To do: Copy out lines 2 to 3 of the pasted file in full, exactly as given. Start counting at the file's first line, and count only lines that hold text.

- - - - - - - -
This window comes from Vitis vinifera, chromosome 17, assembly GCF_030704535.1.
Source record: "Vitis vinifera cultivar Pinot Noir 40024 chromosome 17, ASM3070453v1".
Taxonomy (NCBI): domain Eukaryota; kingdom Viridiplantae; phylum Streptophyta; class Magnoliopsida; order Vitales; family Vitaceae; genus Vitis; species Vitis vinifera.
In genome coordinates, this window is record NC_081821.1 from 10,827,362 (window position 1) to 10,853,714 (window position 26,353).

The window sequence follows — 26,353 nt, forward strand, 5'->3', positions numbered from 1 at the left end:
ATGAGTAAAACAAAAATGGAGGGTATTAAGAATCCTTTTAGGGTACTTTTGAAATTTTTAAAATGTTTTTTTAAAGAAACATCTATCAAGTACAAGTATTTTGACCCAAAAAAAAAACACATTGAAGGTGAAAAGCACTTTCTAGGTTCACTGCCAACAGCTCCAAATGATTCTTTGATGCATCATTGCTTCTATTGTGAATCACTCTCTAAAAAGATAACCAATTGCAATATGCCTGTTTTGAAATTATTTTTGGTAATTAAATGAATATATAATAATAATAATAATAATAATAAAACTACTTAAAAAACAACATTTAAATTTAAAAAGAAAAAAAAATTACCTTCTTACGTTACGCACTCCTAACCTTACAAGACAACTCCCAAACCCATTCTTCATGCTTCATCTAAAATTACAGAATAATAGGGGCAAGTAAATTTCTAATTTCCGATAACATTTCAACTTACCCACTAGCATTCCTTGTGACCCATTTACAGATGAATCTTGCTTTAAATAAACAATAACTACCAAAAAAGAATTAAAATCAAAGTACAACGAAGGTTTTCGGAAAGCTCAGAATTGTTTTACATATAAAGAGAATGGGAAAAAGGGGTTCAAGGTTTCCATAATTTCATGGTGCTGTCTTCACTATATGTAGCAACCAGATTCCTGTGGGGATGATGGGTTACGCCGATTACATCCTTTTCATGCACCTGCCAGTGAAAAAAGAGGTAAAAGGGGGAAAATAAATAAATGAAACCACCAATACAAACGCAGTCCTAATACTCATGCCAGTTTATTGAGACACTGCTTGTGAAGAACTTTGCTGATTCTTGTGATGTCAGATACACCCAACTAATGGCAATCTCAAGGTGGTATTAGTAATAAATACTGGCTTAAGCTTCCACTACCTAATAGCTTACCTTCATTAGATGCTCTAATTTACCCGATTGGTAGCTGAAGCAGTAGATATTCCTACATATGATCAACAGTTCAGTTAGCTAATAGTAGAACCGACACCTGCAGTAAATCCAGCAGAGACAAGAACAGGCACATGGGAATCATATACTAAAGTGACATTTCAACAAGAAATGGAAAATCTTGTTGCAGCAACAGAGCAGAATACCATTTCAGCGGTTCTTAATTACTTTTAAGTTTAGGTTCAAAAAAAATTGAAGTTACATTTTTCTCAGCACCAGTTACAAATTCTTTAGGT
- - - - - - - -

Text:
Source record: "Vitis vinifera cultivar Pinot Noir 40024 chromosome 17, ASM3070453v1".
Taxonomy (NCBI): domain Eukaryota; kingdom Viridiplantae; phylum Streptophyta; class Magnoliopsida; order Vitales; family Vitaceae; genus Vitis; species Vitis vinifera.